Gray’s (A Delightful Arrangement, 2011, etc.) young-adult novel offers a unique twist on a classic.
Lizzie Egmont has her entire life planned out. A junior at the Jane Austen Academy, she plans to become managing editor of the school’s paper, graduate at the top of her class and receive an acceptance letter from Georgetown University—until her school goes coed, that is. When the first male student steps on campus, Lizzie’s dream scuttles off trajectory. Her classmates succumb to boisterous flirtations with the opposite sex, but Lizzie sees trouble. The academy has been sold and the owner’s identity carefully concealed by the new trustees and headmistress. When Lizzie overhears a conversation about plans to change the name of the school, she leaps into action. In the process, she discovers that the truth may cost her friendships and love. As expected from a “modern retelling of Pride and Prejudice,” the book retains the essence of its original cast: Lizzie is bold and beautiful beyond her own good; her love interest, Dante, is stunningly attractive and irresistibly brooding. Fans of Bingley, Jane and Wickham will not be disappointed since the author has taken great care to not only preserve their essences, but also relay them as believable, lovable and flawed teenagers. Dialogue is contemporary, hilarious and honest to Austen’s original characters—just reincarnated in 21st century California. Action and exposition fiercely move readers through a landscape of wealth and ambition, where literature comes to life as readers face contemporary YA issues of conformity, loyalty and identity. Despite its brevity, the novel presents a world just as resonating as those created in some novels triple the size.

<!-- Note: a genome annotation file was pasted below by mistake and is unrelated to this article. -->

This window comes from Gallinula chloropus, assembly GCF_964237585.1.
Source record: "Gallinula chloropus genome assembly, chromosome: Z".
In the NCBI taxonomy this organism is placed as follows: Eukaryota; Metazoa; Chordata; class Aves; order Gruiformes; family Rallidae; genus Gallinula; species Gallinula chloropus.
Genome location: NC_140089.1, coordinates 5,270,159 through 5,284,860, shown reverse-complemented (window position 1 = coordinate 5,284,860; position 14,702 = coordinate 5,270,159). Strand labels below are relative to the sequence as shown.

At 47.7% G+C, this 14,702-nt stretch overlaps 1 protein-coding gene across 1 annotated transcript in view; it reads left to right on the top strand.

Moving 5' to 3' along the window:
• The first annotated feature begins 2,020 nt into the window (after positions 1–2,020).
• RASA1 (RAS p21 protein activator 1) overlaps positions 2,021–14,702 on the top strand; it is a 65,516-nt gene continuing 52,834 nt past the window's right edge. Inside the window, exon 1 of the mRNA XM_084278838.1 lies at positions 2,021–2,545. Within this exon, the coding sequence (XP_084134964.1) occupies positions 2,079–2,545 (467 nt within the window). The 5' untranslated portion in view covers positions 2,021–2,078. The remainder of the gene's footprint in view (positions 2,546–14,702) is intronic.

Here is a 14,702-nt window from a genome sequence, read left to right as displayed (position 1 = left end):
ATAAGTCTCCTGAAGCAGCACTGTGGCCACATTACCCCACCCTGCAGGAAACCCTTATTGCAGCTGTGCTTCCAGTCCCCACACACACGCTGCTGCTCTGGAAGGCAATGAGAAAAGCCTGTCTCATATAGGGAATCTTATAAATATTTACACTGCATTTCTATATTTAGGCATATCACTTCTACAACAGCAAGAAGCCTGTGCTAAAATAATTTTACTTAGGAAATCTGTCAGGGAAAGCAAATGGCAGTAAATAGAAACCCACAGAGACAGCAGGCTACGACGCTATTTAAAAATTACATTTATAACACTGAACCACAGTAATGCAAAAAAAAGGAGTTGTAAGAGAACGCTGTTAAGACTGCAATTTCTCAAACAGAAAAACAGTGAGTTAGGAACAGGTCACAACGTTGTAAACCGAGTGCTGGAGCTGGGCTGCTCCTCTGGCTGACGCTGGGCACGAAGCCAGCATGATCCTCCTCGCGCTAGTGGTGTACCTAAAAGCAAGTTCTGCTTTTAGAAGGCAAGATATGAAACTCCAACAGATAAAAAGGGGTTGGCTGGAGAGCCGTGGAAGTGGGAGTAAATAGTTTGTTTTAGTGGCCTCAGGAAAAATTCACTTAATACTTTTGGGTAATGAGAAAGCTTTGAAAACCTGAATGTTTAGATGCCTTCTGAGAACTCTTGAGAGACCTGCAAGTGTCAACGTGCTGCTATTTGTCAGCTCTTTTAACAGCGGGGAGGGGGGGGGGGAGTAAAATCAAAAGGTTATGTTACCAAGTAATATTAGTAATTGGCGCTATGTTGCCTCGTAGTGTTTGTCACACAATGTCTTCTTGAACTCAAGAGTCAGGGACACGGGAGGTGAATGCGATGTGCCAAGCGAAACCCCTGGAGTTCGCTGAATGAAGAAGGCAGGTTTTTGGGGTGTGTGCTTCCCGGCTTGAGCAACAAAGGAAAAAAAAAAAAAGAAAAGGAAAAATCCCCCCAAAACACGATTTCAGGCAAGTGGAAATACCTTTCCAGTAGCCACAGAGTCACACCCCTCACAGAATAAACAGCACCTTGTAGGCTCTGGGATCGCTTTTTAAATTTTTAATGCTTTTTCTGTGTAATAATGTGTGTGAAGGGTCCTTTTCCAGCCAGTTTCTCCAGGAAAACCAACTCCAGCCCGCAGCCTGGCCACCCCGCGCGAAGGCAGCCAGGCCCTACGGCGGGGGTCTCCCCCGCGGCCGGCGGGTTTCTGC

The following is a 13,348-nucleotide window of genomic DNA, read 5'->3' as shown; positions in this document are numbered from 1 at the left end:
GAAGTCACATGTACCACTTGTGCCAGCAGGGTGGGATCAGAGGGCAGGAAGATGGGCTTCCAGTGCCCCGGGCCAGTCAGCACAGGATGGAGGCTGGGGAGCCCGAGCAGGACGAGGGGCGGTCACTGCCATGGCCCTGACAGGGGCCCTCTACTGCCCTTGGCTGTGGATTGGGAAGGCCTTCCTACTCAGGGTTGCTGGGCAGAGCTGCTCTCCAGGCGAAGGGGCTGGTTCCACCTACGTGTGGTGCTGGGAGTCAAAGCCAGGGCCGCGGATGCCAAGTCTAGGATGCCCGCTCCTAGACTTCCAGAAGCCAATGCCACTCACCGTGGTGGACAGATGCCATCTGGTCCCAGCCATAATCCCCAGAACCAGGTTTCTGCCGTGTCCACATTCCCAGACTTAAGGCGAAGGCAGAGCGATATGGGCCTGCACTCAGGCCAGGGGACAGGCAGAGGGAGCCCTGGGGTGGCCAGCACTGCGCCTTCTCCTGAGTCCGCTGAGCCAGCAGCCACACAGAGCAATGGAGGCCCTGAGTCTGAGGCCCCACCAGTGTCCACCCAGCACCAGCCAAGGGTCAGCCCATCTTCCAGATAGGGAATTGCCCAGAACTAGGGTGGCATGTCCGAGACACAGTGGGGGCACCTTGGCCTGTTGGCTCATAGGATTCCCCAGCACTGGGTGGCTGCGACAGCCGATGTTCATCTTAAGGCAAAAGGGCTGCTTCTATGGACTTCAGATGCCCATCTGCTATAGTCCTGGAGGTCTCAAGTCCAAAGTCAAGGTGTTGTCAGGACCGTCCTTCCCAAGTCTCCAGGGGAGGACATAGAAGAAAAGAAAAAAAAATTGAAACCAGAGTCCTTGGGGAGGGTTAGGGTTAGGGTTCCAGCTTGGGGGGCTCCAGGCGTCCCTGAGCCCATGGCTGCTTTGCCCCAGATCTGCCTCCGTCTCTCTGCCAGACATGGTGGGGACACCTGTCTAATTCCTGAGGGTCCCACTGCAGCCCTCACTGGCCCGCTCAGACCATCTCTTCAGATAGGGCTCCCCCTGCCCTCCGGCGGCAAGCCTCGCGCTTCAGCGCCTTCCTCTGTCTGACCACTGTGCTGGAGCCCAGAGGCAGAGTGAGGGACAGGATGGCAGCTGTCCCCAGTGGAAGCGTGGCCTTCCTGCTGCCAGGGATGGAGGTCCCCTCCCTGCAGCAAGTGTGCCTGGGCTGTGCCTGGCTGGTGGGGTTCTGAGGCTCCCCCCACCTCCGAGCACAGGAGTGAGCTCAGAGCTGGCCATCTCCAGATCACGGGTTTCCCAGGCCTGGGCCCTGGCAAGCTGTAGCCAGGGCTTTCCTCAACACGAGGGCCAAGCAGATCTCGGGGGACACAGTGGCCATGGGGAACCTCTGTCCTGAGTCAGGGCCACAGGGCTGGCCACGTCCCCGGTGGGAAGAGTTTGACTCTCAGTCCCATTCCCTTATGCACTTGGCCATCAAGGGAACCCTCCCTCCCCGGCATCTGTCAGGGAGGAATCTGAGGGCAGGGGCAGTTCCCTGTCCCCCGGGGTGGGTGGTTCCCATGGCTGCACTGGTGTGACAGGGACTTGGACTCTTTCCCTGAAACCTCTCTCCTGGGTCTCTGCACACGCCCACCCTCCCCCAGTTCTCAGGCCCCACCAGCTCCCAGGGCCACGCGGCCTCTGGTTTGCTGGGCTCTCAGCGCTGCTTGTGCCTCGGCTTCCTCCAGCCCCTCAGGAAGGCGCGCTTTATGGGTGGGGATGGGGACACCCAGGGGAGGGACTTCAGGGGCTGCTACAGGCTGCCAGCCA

A compelling mix of action, drama and love.